dp[i] = dp[i - 1] + dp[i - 3] + 1;
    }
 
    // dp[n] contains the desired answer
    return dp[n];
}
 
// Driver code
int main()
{
    int n = 6;
 
    cout << countWays(n);
 
    return 0;
}

Java




// Java implementation of the approach
class GFG
{
 
// Function to return the count
// of required arrangements
static int countWays(int n)
{
    // Create the dp array
    int []dp = new int[n + 1];
 
    // Initialize the base cases
    // as explained above
    dp[0] = 0;
    dp[1] = 1;
 
    // (12) as the only possibility
    dp[2] = 1;
 
    // Generate answer for greater values
    for (int i = 3; i <= n; i++)
    {
        dp[i] = dp[i - 1] + dp[i - 3] + 1;
    }
 
    // dp[n] contains the desired answer
    return dp[n];
}
 
// Driver code
public static void main(String args[])
{
    int n = 6;
    System.out.println(countWays(n));
}
}
 
// This code is contributed by 29AjayKumar

Python3




# Python implementation of the approach
 
# Function to return the count
# of required arrangements
def countWays(n):
     
    # Create the dp array
    dp = [0 for i in range(n + 1)]
 
    # Initialize the base cases
    # as explained above
    dp[0] = 0
    dp[1] = 1
 
    # (12) as the only possibility
    dp[2] = 1
 
    # Generate answer for greater values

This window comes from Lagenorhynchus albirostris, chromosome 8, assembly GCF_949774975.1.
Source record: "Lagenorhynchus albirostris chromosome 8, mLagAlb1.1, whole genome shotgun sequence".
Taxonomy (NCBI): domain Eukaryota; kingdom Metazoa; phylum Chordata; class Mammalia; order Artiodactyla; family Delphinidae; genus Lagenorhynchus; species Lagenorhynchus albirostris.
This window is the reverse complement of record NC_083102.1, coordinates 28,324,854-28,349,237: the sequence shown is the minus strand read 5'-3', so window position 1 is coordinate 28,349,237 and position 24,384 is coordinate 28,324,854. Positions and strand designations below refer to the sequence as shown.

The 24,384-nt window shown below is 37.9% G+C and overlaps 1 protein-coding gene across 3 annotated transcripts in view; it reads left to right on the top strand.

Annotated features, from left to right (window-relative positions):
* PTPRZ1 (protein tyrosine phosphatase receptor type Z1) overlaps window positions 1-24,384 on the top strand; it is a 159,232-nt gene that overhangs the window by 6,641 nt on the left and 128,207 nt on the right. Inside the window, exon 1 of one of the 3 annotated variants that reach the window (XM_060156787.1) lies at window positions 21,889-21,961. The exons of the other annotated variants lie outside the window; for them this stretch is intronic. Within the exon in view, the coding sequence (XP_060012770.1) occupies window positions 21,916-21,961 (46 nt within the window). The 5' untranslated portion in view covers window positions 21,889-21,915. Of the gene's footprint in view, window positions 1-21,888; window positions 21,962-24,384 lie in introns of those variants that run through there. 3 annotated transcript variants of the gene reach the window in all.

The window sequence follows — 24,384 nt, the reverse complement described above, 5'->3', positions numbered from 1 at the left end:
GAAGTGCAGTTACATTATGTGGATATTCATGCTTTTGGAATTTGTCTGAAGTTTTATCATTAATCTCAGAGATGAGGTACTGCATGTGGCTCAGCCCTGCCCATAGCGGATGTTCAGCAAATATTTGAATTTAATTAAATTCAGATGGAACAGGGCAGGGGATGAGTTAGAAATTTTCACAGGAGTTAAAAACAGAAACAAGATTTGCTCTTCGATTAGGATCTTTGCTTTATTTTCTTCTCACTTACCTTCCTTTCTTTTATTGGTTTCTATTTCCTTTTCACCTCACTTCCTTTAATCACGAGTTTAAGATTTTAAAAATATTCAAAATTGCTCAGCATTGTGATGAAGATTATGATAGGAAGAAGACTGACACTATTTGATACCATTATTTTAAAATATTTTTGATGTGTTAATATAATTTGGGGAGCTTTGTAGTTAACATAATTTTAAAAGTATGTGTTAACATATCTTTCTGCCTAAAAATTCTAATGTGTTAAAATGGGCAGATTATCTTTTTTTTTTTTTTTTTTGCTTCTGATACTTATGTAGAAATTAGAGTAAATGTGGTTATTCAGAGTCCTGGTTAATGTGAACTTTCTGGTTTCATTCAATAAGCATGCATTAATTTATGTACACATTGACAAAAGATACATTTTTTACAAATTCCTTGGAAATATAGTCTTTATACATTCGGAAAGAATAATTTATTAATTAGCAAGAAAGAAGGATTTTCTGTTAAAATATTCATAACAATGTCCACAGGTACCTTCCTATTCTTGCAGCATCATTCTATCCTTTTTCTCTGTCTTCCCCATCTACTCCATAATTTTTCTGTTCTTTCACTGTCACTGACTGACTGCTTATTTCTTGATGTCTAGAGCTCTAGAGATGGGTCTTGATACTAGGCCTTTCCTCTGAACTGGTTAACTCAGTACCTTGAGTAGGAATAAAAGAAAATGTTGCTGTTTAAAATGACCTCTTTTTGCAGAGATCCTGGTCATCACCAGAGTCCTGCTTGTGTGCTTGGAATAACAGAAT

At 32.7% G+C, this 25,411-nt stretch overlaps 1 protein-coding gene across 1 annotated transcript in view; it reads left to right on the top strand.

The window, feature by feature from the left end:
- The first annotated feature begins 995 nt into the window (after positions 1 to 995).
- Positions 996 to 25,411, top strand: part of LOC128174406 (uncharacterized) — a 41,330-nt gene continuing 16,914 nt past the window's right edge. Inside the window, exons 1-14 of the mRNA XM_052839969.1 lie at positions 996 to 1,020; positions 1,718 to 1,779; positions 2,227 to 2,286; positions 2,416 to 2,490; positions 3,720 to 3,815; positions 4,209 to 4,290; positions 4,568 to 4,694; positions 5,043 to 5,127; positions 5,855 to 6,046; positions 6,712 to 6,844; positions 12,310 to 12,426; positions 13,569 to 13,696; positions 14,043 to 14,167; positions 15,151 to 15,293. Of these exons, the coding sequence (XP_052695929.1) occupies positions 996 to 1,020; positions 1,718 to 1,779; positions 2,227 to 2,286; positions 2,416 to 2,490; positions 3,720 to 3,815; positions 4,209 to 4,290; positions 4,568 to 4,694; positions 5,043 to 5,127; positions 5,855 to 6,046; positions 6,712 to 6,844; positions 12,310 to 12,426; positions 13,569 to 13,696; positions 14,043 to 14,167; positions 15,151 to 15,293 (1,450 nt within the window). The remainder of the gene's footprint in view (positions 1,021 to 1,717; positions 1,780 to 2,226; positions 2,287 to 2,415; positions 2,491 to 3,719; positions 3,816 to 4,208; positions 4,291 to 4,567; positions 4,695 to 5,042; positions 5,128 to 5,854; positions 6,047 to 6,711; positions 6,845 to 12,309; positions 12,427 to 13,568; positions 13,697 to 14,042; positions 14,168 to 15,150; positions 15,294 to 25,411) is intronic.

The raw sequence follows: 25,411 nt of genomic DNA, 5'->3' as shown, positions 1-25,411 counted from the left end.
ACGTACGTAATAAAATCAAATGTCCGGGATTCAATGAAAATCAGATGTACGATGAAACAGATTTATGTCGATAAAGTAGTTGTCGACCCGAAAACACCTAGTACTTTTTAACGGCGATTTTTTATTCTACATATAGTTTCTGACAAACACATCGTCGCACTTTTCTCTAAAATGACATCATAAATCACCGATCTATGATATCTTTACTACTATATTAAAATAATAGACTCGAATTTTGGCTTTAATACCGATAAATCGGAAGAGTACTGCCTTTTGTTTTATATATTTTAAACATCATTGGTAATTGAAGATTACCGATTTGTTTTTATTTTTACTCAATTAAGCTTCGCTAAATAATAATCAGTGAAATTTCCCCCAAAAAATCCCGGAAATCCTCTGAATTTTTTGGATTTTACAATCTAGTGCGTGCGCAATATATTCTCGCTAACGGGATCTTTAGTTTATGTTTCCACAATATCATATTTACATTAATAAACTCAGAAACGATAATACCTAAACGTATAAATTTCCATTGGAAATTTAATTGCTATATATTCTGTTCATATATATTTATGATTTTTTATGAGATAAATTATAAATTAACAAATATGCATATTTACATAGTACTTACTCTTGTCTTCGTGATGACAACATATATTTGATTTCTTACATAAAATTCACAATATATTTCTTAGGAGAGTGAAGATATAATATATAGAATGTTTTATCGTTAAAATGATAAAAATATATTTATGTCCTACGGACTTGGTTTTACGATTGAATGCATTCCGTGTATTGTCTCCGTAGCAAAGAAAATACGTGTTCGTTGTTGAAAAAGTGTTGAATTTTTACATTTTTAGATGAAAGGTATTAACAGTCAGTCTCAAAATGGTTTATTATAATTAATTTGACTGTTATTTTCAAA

for i in range(3, n + 1):
        dp[i] = dp[i - 1] + dp[i - 3] + 1
 
    # dp[n] contains the desired answer
    return dp[n]
 
# Driver code
n = 6
 
print(countWays(n))
 
# This code is contributed by Mohit Kumar

C#




// C# implementation of the approach
using System;
class GFG
{
 
// Function to return the count
// of required arrangements
static int countWays(int n)
{
    // Create the dp array
    int []dp = new int[n + 1];
 
    // Initialize the base cases
    // as explained above
    dp[0] = 0;
    dp[1] = 1;
 
    // (12) as the only possibility
    dp[2] = 1;
 
    // Generate answer for greater values
    for (int i = 3; i <= n; i++)
    {
        dp[i] = dp[i - 1] + dp[i - 3] + 1;
    }
 
    // dp[n] contains the desired answer
    return dp[n];
}
 
// Driver code
public static void Main()
{
    int n = 6;
    Console.WriteLine(countWays(n));
}
}
 
// This code is contributed by Code@Mech.
Output: 
9